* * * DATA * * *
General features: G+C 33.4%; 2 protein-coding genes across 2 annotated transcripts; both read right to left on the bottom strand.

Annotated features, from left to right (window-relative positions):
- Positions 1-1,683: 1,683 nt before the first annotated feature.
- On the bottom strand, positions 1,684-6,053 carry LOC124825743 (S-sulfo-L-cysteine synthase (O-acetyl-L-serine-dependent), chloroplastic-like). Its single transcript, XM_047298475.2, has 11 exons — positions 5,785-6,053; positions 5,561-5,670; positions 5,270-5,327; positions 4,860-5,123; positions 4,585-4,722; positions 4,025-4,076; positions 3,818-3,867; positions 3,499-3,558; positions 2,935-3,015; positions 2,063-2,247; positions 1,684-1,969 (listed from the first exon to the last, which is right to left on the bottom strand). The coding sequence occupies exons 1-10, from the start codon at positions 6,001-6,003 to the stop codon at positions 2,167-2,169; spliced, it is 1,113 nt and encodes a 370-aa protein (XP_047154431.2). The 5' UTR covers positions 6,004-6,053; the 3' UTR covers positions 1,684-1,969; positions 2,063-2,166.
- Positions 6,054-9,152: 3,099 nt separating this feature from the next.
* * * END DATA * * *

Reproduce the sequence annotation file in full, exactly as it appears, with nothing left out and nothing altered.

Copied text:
General features: G+C 33.4%; 2 protein-coding genes across 2 annotated transcripts; both read right to left on the bottom strand.

Annotated features, from left to right (window-relative positions):
- Positions 1-1,683: 1,683 nt before the first annotated feature.
- On the bottom strand, positions 1,684-6,053 carry LOC124825743 (S-sulfo-L-cysteine synthase (O-acetyl-L-serine-dependent), chloroplastic-like). Its single transcript, XM_047298475.2, has 11 exons — positions 5,785-6,053; positions 5,561-5,670; positions 5,270-5,327; positions 4,860-5,123; positions 4,585-4,722; positions 4,025-4,076; positions 3,818-3,867; positions 3,499-3,558; positions 2,935-3,015; positions 2,063-2,247; positions 1,684-1,969 (listed from the first exon to the last, which is right to left on the bottom strand). The coding sequence occupies exons 1-10, from the start codon at positions 6,001-6,003 to the stop codon at positions 2,167-2,169; spliced, it is 1,113 nt and encodes a 370-aa protein (XP_047154431.2). The 5' UTR covers positions 6,004-6,053; the 3' UTR covers positions 1,684-1,969; positions 2,063-2,166.
- Positions 6,054-9,152: 3,099 nt separating this feature from the next.